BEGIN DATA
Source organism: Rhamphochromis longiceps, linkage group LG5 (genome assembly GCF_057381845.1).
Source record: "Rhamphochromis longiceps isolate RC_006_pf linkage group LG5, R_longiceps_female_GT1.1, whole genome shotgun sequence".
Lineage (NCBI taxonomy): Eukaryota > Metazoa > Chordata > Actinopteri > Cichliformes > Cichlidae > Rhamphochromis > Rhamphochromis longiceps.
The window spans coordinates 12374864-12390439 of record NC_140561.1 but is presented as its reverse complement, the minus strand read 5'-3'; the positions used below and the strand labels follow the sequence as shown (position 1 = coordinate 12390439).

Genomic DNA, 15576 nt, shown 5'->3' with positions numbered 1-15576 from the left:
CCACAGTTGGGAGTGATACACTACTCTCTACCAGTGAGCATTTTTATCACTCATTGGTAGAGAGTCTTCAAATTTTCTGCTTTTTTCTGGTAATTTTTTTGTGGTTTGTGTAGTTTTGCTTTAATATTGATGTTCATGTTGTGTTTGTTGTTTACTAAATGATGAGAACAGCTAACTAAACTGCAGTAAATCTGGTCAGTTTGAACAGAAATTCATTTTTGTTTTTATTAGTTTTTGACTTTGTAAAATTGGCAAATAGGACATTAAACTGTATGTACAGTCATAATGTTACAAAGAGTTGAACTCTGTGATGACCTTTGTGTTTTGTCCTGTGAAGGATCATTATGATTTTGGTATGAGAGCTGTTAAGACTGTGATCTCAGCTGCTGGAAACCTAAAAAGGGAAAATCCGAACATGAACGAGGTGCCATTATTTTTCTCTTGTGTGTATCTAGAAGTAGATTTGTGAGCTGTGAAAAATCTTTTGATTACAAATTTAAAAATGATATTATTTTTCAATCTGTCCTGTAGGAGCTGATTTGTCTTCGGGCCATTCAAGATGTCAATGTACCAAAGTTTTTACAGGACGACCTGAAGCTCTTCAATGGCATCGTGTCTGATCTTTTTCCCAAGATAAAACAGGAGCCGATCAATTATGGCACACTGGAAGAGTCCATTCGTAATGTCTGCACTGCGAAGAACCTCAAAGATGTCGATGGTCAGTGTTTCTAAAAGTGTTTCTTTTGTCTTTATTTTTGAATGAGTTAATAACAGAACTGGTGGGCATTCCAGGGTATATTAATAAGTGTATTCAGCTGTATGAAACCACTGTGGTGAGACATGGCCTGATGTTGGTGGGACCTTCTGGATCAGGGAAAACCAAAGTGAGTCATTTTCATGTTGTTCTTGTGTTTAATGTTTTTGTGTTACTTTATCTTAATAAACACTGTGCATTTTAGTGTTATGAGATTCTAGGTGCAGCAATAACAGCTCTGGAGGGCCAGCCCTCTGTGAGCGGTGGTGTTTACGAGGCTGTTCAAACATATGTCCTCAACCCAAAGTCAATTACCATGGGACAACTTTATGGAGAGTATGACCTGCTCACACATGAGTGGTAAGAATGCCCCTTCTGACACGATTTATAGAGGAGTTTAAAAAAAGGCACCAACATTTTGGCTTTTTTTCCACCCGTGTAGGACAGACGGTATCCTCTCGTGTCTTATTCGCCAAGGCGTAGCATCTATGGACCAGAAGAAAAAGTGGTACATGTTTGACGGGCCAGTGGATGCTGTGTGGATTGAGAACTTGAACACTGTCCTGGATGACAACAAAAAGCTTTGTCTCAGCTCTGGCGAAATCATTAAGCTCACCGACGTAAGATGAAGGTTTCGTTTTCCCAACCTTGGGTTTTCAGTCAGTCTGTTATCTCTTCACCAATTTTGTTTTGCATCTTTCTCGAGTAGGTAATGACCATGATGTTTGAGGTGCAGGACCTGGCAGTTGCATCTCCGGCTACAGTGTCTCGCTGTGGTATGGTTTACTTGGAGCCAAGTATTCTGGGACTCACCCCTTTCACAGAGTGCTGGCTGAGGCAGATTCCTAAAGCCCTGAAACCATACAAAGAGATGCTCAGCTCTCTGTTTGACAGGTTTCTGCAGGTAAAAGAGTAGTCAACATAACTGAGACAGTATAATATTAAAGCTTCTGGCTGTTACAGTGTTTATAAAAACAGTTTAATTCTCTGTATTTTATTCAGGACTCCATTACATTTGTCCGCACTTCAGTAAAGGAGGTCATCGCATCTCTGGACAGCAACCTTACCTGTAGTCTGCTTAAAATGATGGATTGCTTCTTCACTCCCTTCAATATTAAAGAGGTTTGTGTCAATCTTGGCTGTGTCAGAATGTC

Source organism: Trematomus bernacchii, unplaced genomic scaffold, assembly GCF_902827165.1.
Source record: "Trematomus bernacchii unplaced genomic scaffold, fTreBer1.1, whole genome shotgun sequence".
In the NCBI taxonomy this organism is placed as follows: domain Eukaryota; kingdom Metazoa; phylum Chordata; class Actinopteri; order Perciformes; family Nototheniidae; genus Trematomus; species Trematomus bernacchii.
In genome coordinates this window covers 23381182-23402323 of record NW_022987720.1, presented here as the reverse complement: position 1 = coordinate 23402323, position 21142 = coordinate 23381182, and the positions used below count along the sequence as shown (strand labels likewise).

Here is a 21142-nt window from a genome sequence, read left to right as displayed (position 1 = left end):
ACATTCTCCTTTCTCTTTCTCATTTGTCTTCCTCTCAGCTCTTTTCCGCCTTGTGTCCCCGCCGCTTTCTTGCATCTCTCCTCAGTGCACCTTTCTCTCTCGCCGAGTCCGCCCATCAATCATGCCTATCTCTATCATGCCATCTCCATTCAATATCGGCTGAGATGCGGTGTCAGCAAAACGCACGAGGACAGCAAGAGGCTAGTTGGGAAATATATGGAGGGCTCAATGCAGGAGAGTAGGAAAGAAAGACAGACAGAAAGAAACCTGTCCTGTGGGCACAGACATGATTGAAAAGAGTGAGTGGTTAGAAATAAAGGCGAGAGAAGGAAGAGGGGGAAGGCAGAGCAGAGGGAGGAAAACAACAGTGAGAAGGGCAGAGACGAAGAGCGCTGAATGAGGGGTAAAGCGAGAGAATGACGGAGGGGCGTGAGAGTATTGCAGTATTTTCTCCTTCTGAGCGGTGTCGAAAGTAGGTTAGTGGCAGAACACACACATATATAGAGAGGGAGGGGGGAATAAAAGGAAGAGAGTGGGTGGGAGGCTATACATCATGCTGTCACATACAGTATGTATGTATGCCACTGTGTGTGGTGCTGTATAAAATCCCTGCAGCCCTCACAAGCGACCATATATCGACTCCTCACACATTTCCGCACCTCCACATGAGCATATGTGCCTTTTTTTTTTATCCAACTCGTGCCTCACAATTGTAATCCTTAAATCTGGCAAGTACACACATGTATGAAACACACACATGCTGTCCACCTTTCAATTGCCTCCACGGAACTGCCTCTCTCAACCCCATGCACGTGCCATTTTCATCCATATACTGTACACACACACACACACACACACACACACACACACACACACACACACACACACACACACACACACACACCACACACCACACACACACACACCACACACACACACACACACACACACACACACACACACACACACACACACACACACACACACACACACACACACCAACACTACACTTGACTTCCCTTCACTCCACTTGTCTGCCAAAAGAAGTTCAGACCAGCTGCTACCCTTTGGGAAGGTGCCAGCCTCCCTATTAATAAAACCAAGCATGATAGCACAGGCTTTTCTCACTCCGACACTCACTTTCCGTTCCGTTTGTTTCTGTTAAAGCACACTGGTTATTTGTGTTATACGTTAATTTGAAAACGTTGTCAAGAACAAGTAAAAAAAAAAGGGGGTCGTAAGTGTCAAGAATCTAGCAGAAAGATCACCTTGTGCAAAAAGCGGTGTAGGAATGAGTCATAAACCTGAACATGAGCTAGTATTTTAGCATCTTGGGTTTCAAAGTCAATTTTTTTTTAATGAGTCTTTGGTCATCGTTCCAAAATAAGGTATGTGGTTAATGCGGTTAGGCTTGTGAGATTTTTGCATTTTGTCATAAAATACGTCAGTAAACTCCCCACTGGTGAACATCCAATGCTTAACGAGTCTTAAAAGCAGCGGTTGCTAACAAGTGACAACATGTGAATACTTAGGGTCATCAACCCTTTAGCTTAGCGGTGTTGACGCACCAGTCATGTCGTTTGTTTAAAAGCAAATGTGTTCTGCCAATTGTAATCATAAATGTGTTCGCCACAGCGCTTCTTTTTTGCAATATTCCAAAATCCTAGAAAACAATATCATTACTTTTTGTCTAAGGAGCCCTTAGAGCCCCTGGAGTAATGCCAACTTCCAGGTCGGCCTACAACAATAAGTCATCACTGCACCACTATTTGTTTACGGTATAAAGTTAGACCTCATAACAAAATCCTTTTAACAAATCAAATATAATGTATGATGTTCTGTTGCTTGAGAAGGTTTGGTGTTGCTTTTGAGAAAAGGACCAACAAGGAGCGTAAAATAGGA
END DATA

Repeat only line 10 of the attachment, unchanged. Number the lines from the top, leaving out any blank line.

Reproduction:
In genome coordinates this window covers 23381182-23402323 of record NW_022987720.1, presented here as the reverse complement: position 1 = coordinate 23402323, position 21142 = coordinate 23381182, and the positions used below count along the sequence as shown (strand labels likewise).